What was it?
... A circumscribed halo, probably an infralateral arc, a parhelic circle from horizontal column crystal and possibly also a 22° halo.
| The topmost image was taken at 12:55 EDT with the sun was 68° high.
Later on - and coincidentally - Michael Lee took images of the display from within a mile of Matthew Drews' position. These images became available after the above analysis.
How the sky changes! At left is the scene at ~14:15 - 14:30 with the sun now lower at 62-59°.
The circumscribed halo has become more oval and inside it is the 22° halo. Perhaps there is a trace of cloud iridescence near the sun.
The lower image clearly shows a parhelic circle.
At these lower sun altitudes any infralateral or circumhorizon arcs would be fading fast as the rays forming them would be increasingly internally reflected within the crystals.
When the sun is high the 22° halo and circumscribed halos are not easy to tell apart. Take plenty of images and be sure that the camera clock is accurate. Keep the image EXIF data.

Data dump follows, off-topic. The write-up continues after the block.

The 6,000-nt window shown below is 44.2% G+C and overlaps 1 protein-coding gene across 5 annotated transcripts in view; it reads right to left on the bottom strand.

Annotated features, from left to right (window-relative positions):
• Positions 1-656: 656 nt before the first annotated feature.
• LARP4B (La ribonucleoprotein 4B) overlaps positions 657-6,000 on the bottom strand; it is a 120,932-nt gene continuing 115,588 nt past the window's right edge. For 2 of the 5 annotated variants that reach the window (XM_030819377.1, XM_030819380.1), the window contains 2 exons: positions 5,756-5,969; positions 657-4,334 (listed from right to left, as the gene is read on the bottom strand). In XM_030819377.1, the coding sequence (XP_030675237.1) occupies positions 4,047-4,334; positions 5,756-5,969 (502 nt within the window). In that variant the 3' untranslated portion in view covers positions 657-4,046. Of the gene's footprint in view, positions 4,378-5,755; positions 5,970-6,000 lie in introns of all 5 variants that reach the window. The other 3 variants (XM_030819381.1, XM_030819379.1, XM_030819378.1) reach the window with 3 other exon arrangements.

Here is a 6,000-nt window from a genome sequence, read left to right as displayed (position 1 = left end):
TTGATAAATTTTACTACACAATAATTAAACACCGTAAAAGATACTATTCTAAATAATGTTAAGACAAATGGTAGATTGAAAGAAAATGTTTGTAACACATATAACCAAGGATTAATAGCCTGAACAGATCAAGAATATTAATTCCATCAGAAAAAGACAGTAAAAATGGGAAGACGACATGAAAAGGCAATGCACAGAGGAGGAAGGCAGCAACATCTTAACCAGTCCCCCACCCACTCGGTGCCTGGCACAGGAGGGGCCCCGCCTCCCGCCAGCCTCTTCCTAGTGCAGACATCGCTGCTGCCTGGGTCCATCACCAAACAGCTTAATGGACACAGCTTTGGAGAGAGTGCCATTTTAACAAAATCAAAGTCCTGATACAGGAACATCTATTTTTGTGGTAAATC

Look for a hint of two halos at 3 and 9 o'clock from the sun. Look for brightening at 12 and 6 o'clock.
The circumscribed halo tends to have more saturated colours and tapers off more sharply away from the sun.
|Grotesque enhancement - levels, unsharp mask, embossing - just manages to show a high-sun parhelic circle.|
|A clear parhelic circle.|
|The halo is not circular. At the sun elevation of 68° the circumscribed halo is easily mistaken for a circular halo. The higher the sun, the more a circumscribed halo approaches a circle.|
| The lower arc is strongly curved and therefore not a circumhorizon arc. However, be wary of a camera image because of possible distortion. Measure the arc's distance above the horizon visually.
|A colour separation technique clearly highlights the circumscribed halo and inner 22° halo. The parhelic circle disappears because it has no colour.